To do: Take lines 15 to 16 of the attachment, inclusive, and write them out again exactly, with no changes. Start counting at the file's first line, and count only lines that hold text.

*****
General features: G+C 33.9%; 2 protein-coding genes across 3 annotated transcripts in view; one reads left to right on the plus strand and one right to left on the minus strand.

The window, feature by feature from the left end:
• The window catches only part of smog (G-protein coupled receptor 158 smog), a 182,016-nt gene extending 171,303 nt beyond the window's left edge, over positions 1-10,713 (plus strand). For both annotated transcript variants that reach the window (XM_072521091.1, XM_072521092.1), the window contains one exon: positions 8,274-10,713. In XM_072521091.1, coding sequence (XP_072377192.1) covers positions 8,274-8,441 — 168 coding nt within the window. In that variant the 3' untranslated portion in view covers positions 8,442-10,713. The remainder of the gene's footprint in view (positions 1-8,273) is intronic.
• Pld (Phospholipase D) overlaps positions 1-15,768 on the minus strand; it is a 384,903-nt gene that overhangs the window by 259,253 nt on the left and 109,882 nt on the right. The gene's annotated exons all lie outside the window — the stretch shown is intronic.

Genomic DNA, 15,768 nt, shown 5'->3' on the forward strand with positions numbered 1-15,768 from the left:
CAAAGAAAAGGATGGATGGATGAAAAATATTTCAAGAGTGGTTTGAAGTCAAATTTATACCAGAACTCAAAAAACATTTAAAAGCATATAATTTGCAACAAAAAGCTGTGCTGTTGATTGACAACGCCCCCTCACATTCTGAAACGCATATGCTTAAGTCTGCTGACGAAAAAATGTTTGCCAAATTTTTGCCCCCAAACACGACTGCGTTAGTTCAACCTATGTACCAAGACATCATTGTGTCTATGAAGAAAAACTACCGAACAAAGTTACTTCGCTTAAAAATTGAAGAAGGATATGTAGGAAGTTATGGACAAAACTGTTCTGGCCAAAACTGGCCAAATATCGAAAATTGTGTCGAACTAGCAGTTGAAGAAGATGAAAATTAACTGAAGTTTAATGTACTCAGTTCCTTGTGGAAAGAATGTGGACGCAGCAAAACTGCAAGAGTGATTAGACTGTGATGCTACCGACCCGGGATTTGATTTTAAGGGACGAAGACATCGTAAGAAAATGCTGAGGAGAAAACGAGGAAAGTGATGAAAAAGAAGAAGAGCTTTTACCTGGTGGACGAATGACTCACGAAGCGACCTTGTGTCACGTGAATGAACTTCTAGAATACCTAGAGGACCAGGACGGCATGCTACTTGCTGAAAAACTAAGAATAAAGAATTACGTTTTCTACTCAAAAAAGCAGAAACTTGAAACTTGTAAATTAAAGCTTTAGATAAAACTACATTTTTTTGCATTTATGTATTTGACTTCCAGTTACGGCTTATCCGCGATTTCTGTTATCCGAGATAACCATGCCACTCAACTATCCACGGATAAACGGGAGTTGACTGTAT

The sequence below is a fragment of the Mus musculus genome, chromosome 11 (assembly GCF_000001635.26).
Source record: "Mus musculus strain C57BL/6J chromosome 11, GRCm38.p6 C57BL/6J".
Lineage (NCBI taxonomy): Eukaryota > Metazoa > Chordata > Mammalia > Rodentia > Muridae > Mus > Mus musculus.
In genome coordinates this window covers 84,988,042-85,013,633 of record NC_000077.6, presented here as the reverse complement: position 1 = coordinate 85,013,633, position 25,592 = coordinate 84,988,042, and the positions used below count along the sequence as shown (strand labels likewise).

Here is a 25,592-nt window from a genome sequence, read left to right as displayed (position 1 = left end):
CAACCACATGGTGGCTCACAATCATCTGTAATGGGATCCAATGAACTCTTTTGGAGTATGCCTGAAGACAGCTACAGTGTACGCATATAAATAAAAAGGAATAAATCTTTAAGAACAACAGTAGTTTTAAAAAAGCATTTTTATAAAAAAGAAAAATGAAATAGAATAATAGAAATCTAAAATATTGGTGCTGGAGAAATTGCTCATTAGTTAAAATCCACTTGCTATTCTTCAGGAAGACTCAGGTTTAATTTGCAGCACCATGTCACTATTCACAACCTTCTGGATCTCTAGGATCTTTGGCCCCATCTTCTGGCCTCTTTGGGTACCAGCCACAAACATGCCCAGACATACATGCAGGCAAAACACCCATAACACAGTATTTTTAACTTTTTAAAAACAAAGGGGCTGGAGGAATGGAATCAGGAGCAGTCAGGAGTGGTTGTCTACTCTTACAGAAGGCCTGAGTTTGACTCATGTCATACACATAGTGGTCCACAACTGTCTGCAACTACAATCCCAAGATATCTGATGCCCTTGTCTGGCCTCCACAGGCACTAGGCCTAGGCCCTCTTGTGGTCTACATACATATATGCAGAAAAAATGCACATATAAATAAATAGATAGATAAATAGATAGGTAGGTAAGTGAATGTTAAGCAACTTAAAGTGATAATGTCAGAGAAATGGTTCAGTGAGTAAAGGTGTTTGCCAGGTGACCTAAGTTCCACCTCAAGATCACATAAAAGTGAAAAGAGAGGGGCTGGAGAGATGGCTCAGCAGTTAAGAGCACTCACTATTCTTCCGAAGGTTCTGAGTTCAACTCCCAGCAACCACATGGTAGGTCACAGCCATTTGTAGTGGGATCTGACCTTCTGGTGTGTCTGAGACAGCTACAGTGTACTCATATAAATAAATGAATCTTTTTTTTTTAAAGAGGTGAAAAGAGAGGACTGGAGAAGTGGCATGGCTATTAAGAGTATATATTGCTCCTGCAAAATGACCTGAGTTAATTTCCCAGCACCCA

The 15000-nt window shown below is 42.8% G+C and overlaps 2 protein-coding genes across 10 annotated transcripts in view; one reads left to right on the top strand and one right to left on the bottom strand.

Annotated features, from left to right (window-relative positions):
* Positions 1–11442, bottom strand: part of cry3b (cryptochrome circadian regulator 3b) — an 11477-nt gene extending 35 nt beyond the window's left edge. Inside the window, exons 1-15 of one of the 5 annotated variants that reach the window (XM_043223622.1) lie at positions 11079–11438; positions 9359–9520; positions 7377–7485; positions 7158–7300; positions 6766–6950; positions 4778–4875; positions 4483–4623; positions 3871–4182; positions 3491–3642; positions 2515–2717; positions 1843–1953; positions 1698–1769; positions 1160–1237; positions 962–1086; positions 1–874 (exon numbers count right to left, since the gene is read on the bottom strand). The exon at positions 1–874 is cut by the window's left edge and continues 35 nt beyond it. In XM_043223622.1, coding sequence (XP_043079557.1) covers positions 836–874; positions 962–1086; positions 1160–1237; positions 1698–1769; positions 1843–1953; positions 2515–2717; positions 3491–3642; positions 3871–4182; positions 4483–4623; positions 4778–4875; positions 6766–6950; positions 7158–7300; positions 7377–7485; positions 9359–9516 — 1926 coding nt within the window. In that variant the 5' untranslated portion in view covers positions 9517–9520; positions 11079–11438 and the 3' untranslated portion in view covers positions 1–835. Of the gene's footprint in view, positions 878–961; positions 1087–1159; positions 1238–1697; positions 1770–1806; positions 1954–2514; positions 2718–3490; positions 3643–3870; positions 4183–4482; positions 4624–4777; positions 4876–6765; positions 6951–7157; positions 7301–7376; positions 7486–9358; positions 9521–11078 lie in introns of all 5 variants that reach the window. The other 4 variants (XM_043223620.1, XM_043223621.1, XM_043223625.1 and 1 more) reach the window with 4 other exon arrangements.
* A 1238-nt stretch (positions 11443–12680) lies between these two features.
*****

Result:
* Positions 1–11442, bottom strand: part of cry3b (cryptochrome circadian regulator 3b) — an 11477-nt gene extending 35 nt beyond the window's left edge. Inside the window, exons 1-15 of one of the 5 annotated variants that reach the window (XM_043223622.1) lie at positions 11079–11438; positions 9359–9520; positions 7377–7485; positions 7158–7300; positions 6766–6950; positions 4778–4875; positions 4483–4623; positions 3871–4182; positions 3491–3642; positions 2515–2717; positions 1843–1953; positions 1698–1769; positions 1160–1237; positions 962–1086; positions 1–874 (exon numbers count right to left, since the gene is read on the bottom strand). The exon at positions 1–874 is cut by the window's left edge and continues 35 nt beyond it. In XM_043223622.1, coding sequence (XP_043079557.1) covers positions 836–874; positions 962–1086; positions 1160–1237; positions 1698–1769; positions 1843–1953; positions 2515–2717; positions 3491–3642; positions 3871–4182; positions 4483–4623; positions 4778–4875; positions 6766–6950; positions 7158–7300; positions 7377–7485; positions 9359–9516 — 1926 coding nt within the window. In that variant the 5' untranslated portion in view covers positions 9517–9520; positions 11079–11438 and the 3' untranslated portion in view covers positions 1–835. Of the gene's footprint in view, positions 878–961; positions 1087–1159; positions 1238–1697; positions 1770–1806; positions 1954–2514; positions 2718–3490; positions 3643–3870; positions 4183–4482; positions 4624–4777; positions 4876–6765; positions 6951–7157; positions 7301–7376; positions 7486–9358; positions 9521–11078 lie in introns of all 5 variants that reach the window. The other 4 variants (XM_043223620.1, XM_043223621.1, XM_043223625.1 and 1 more) reach the window with 4 other exon arrangements.
* A 1238-nt stretch (positions 11443–12680) lies between these two features.